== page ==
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The College of Engineering and the US Department of Energy’s Manufacturing Demonstration Facility (MDF) at Oak Ridge National Laboratory have embarked on a new initiative in additive manufacturing for the aerospace industry.

Aerojet Rocketdyne’s Jeff Haynes, Air Force Research Laboratory engineer John Kleek, UT’s Stacey Patterson and Oak Ridge National Laboratory’s Alan Liby celebrate the opening of a high-end laser used in additive manufacturing at the Manufacturing Demonstration Facility.

Part of a contractual arrangement with Aerojet Rocketdyne and the Air Force Research Laboratory, the program centers around the acquisition of three high-end laser machines: two Concept Laser X Line systems—one of which is installed at MDF and the other at Aerojet Rocketdyne’s Los Angeles–based facility—and one EOS M400, located at Atlantic Precision’s Florida location. The program includes the backing of the Advanced Manufacturing Office of the Department of Energy.

Each machine uses a version of additive manufacturing known as laser powder bed fusion to convert metal powder into liquid rocket engine (LRE) components.

Having such an advanced piece of equipment will allow the continued growth of UT’s expertise in that focus, said Professor Suresh Babu, the UT-ORNL Governor’s Chair in Advanced Manufacturing.

“This particular technology is going to allow us to open up new opportunities in the design and manufacturing of aluminum alloy components for LREs,” said Babu. “The importance of having access to such a cutting-edge machine can’t be overstated.”

The new initiative will have an impact on the College of Engineering that goes beyond equipment.

“In addition to having access to state-of-the-art technology, our students will be working together with scientists and engineers from these well-respected organizations,” said Wayne Davis, dean of the college. “That is a huge positive for our educational mission.”

For ORNL, it’s the latest step in an increasing expertise in advanced manufacturing.

“This aligns with our mission to provide leadership in the application of science and technology, to expand additive manufacturing technology, and to transfer that technology to a wide range of industries,” said Craig Blue, director of the Manufacturing Demonstration Facility at ORNL.

Aerojet Rocketdyne has been working on additive manufacturing research for the past decade. The new arrangement and additional investment allow them to work with UT to develop and research new metal capabilities, a key priority for the company.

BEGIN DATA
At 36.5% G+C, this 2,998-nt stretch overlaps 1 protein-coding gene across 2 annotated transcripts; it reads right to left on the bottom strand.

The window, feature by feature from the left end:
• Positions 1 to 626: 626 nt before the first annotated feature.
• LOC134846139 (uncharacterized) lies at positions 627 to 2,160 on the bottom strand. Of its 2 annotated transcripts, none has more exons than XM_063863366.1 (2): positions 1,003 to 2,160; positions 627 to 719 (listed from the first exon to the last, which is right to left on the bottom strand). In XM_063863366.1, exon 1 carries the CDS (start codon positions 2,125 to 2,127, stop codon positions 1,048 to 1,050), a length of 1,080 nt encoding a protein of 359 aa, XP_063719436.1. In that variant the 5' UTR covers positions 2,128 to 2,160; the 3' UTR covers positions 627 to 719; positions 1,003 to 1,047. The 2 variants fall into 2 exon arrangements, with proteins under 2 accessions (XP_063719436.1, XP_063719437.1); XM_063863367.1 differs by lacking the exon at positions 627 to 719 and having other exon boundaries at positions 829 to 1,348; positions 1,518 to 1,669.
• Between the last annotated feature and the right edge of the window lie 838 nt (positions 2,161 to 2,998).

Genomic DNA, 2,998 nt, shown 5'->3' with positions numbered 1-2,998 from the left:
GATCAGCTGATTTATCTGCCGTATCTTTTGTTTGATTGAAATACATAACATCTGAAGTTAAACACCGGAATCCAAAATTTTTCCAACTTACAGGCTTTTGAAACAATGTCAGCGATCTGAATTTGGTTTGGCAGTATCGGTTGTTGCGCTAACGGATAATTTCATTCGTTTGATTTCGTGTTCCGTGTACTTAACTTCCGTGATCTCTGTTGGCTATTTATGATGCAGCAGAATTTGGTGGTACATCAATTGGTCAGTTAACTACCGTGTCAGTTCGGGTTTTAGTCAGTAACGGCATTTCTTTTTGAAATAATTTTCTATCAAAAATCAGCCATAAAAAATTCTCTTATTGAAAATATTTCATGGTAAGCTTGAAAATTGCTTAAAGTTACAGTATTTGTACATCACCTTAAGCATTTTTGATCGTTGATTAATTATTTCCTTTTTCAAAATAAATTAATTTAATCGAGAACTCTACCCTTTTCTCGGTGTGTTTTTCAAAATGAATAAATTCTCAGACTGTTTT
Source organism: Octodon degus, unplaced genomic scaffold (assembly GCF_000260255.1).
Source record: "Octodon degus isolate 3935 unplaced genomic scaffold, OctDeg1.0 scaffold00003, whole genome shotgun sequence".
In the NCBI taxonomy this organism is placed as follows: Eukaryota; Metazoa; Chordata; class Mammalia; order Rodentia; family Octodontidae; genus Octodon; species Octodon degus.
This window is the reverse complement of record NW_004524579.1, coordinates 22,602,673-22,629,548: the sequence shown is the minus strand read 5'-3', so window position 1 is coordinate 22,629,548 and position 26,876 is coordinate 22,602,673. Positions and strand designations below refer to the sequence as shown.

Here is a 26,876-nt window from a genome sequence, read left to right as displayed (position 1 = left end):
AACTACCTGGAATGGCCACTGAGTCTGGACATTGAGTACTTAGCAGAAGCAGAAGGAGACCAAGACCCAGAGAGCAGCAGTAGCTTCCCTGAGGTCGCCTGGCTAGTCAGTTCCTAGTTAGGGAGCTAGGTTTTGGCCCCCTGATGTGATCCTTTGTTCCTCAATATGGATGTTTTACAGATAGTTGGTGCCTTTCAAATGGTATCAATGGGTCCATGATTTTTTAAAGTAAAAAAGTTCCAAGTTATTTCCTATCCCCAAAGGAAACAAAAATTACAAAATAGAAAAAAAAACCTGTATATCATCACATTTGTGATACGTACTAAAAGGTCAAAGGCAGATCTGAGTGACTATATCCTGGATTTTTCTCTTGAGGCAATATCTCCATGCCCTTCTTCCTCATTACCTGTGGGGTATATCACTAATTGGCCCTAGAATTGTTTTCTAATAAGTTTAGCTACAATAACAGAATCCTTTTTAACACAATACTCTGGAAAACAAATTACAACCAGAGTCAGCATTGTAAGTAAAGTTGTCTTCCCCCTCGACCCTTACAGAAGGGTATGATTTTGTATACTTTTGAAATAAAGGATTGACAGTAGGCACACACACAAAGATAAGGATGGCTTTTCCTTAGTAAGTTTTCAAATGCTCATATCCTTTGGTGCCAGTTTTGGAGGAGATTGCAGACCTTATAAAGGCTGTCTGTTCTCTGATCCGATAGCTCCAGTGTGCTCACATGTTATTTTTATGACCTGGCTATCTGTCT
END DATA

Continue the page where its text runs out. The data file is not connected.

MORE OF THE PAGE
“These systems are highly complex and massive, in contrast to the more common smaller machines used in the past,” said Jeff Haynes, program manager for Aerojet Rocketdyne’s additive manufacturing efforts. “With these new platforms and alloy types, we can expand almost six times in volume from the parts we were making before.”

Aerojet Rocketdyne is one of the leading manufacturers of rocket propulsion systems in the world.

This project with UT and Atlantic Precision came about through the Defense Production Act Title III program, which was created to assure “affordable and commercially viable production capabilities and capacities for items essential for national defense.”

Aerojet Rocketdyne’s focus is on developing lower-cost engines, with the involvement of UT and ORNL providing materials and manufacturing expertise to the program.

“While the primary goal is to develop liquid rocket engine parts, the expanded goals of the program will be to demonstrate other applications to see how much potential these machines will have for the US industrial base,” said Haynes. “Since we can now build large parts in rapid speed and our production needs are relatively low volume, these machines will have some excess capacity to help build new industrial base applications.”

Taylor Eighmy, UT’s vice chancellor ford research and engagement, said the initiative enhances the university’s rapidly growing national role in advanced manufacturing.

“This is just the most recent example of the mutually beneficial relationships we are building across national agencies and industries here at the University of Tennessee,” said Eighmy. “Recent successes such as this, IACMI (the Institute for Advanced Composites Manufacturing Innovation), joining Ohio State’s Ma²JIC (Manufacturing and Materials Joining Innovation Center) team, and others have helped propel us to the forefront of advanced manufacturing in the US with a handful of other institutions.”



David Goddard (865-974-0683,